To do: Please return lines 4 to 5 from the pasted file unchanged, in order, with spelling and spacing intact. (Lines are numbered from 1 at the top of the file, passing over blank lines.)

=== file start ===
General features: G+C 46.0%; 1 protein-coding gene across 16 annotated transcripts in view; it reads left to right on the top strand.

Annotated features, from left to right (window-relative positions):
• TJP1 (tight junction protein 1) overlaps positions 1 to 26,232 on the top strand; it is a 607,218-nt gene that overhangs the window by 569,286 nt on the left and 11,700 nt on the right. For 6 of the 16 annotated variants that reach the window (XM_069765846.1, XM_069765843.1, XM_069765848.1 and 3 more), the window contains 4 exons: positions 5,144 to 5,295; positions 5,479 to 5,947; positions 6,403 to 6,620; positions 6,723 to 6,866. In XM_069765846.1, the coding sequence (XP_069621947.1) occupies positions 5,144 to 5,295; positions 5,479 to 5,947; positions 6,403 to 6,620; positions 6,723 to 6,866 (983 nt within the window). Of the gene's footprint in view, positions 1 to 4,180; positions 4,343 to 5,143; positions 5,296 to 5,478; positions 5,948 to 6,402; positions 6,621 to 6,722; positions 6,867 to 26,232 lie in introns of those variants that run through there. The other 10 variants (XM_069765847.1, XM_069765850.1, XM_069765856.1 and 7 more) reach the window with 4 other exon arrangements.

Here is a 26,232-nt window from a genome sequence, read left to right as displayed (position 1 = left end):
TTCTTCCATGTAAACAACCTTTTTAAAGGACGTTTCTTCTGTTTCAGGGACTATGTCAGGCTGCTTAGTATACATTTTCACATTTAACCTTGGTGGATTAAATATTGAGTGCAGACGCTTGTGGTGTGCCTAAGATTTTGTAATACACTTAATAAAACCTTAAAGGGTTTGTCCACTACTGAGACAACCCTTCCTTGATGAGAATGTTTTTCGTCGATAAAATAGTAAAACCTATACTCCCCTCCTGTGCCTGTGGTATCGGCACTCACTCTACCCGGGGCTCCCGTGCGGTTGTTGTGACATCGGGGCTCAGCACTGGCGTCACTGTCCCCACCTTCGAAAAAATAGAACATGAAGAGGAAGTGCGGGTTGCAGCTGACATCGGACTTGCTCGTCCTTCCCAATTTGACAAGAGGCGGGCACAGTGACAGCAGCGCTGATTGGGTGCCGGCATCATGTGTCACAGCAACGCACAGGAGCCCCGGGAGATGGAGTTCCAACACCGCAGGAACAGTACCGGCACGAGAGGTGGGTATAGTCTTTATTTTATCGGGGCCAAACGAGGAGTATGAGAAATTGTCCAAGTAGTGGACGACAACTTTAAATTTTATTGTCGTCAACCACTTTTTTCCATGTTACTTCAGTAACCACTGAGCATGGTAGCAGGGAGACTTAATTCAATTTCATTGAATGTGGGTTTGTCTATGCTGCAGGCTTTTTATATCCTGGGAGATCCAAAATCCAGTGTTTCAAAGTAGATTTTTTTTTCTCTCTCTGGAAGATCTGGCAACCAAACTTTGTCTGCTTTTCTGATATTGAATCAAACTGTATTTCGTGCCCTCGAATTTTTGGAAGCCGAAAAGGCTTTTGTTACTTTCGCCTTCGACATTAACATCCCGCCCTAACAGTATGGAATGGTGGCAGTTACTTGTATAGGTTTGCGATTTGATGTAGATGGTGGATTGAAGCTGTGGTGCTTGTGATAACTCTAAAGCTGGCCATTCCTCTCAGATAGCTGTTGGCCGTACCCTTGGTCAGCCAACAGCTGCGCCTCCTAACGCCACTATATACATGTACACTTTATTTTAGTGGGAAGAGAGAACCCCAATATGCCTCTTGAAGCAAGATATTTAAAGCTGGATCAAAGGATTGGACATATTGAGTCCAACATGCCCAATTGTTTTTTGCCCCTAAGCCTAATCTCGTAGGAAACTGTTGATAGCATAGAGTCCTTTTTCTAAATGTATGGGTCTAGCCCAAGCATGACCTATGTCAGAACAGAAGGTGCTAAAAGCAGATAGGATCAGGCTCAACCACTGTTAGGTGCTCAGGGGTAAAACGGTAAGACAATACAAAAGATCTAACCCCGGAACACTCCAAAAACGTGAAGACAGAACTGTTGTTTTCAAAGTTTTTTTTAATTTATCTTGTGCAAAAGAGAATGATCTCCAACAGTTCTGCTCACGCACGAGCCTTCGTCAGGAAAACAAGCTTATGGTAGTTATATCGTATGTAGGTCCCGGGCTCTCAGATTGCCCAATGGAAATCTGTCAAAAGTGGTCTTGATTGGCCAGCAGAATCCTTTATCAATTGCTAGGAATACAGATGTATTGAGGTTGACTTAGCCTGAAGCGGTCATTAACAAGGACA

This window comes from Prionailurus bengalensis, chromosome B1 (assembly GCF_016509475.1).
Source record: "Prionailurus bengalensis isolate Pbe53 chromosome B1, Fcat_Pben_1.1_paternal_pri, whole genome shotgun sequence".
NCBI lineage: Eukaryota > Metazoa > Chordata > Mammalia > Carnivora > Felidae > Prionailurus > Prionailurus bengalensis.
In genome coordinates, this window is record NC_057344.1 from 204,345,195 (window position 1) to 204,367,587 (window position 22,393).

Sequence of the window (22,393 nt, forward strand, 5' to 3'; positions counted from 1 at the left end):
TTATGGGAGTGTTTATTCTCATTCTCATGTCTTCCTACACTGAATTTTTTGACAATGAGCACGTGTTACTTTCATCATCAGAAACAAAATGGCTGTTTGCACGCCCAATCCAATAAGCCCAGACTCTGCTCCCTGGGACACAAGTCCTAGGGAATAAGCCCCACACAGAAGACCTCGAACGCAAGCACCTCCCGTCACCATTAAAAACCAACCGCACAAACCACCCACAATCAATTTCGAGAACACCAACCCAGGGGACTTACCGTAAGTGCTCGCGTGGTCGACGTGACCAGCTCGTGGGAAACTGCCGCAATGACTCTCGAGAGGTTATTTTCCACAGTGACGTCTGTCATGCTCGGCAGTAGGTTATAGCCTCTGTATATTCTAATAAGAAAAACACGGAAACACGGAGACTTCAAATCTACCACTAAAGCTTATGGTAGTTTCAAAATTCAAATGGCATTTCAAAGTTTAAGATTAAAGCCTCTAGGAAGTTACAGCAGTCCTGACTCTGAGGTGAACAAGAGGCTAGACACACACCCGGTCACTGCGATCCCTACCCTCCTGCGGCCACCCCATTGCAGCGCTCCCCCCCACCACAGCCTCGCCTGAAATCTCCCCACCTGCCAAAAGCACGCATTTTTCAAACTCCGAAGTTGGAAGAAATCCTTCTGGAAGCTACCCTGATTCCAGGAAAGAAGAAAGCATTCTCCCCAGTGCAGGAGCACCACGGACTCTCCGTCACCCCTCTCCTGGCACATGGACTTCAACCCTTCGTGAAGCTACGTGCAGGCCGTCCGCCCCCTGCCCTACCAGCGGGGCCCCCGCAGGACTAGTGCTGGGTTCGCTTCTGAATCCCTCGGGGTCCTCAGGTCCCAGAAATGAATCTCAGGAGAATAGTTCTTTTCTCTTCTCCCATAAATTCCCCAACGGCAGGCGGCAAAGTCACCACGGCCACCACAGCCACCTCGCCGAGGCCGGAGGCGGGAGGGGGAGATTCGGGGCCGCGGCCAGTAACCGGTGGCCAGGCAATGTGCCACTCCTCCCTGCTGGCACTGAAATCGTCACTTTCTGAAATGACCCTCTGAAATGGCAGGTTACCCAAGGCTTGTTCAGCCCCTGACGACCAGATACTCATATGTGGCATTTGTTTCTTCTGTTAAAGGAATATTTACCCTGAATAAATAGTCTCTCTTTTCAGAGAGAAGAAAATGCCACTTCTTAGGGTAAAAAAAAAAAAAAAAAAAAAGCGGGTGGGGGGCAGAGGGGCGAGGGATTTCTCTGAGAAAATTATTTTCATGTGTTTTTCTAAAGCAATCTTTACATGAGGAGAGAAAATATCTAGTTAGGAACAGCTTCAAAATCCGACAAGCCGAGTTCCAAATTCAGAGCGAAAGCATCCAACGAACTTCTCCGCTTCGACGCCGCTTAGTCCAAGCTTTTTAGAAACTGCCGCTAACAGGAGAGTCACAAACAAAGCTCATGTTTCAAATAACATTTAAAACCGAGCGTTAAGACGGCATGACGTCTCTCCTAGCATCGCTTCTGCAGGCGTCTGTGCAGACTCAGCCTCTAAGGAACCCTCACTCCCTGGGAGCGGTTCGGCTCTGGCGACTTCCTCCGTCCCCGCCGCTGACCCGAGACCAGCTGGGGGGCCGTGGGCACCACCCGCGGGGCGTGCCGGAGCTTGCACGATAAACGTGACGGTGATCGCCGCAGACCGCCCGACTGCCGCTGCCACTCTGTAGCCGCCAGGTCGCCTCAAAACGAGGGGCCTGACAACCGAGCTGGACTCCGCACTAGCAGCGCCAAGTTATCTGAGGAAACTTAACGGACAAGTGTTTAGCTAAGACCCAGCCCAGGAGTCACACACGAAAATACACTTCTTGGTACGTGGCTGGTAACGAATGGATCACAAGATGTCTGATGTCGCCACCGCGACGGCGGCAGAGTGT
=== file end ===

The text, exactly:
Here is a 26,232-nt window from a genome sequence, read left to right as displayed (position 1 = left end):
TTCTTCCATGTAAACAACCTTTTTAAAGGACGTTTCTTCTGTTTCAGGGACTATGTCAGGCTGCTTAGTATACATTTTCACATTTAACCTTGGTGGATTAAATATTGAGTGCAGACGCTTGTGGTGTGCCTAAGATTTTGTAATACACTTAATAAAACCTTAAAGGGTTTGTCCACTACTGAGACAACCCTTCCTTGATGAGAATGTTTTTCGTCGATAAAATAGTAAAACCTATACTCCCCTCCTGTGCCTGTGGTATCGGCACTCACTCTACCCGGGGCTCCCGTGCGGTTGTTGTGACATCGGGGCTCAGCACTGGCGTCACTGTCCCCACCTTCGAAAAAATAGAACATGAAGAGGAAGTGCGGGTTGCAGCTGACATCGGACTTGCTCGTCCTTCCCAATTTGACAAGAGGCGGGCACAGTGACAGCAGCGCTGATTGGGTGCCGGCATCATGTGTCACAGCAACGCACAGGAGCCCCGGGAGATGGAGTTCCAACACCGCAGGAACAGTACCGGCACGAGAGGTGGGTATAGTCTTTATTTTATCGGGGCCAAACGAGGAGTATGAGAAATTGTCCAAGTAGTGGACGACAACTTTAAATTTTATTGTCGTCAACCACTTTTTTCCATGTTACTTCAGTAACCACTGAGCATGGTAGCAGGGAGACTTAATTCAATTTCATTGAATGTGGGTTTGTCTATGCTGCAGGCTTTTTATATCCTGGGAGATCCAAAATCCAGTGTTTCAAAGTAGATTTTTTTTTCTCTCTCTGGAAGATCTGGCAACCAAACTTTGTCTGCTTTTCTGATATTGAATCAAACTGTATTTCGTGCCCTCGAATTTTTGGAAGCCGAAAAGGCTTTTGTTACTTTCGCCTTCGACATTAACATCCCGCCCTAACAGTATGGAATGGTGGCAGTTACTTGTATAGGTTTGCGATTTGATGTAGATGGTGGATTGAAGCTGTGGTGCTTGTGATAACTCTAAAGCTGGCCATTCCTCTCAGATAGCTGTTGGCCGTACCCTTGGTCAGCCAACAGCTGCGCCTCCTAACGCCACTATATACATGTACACTTTATTTTAGTGGGAAGAGAGAACCCCAATATGCCTCTTGAAGCAAGATATTTAAAGCTGGATCAAAGGATTGGACATATTGAGTCCAACATGCCCAATTGTTTTTTGCCCCTAAGCCTAATCTCGTAGGAAACTGTTGATAGCATAGAGTCCTTTTTCTAAATGTATGGGTCTAGCCCAAGCATGACCTATGTCAGAACAGAAGGTGCTAAAAGCAGATAGGATCAGGCTCAACCACTGTTAGGTGCTCAGGGGTAAAACGGTAAGACAATACAAAAGATCTAACCCCGGAACACTCCAAAAACGTGAAGACAGAACTGTTGTTTTCAAAGTTTTTTTTAATTTATCTTGTGCAAAAGAGAATGATCTCCAACAGTTCTGCTCACGCACGAGCCTTCGTCAGGAAAACAAGCTTATGGTAGTTATATCGTATGTAGGTCCCGGGCTCTCAGATTGCCCAATGGAAATCTGTCAAAAGTGGTCTTGATTGGCCAGCAGAATCCTTTATCAATTGCTAGGAATACAGATGTATTGAGGTTGACTTAGCCTGAAGCGGTCATTAACAAGGACA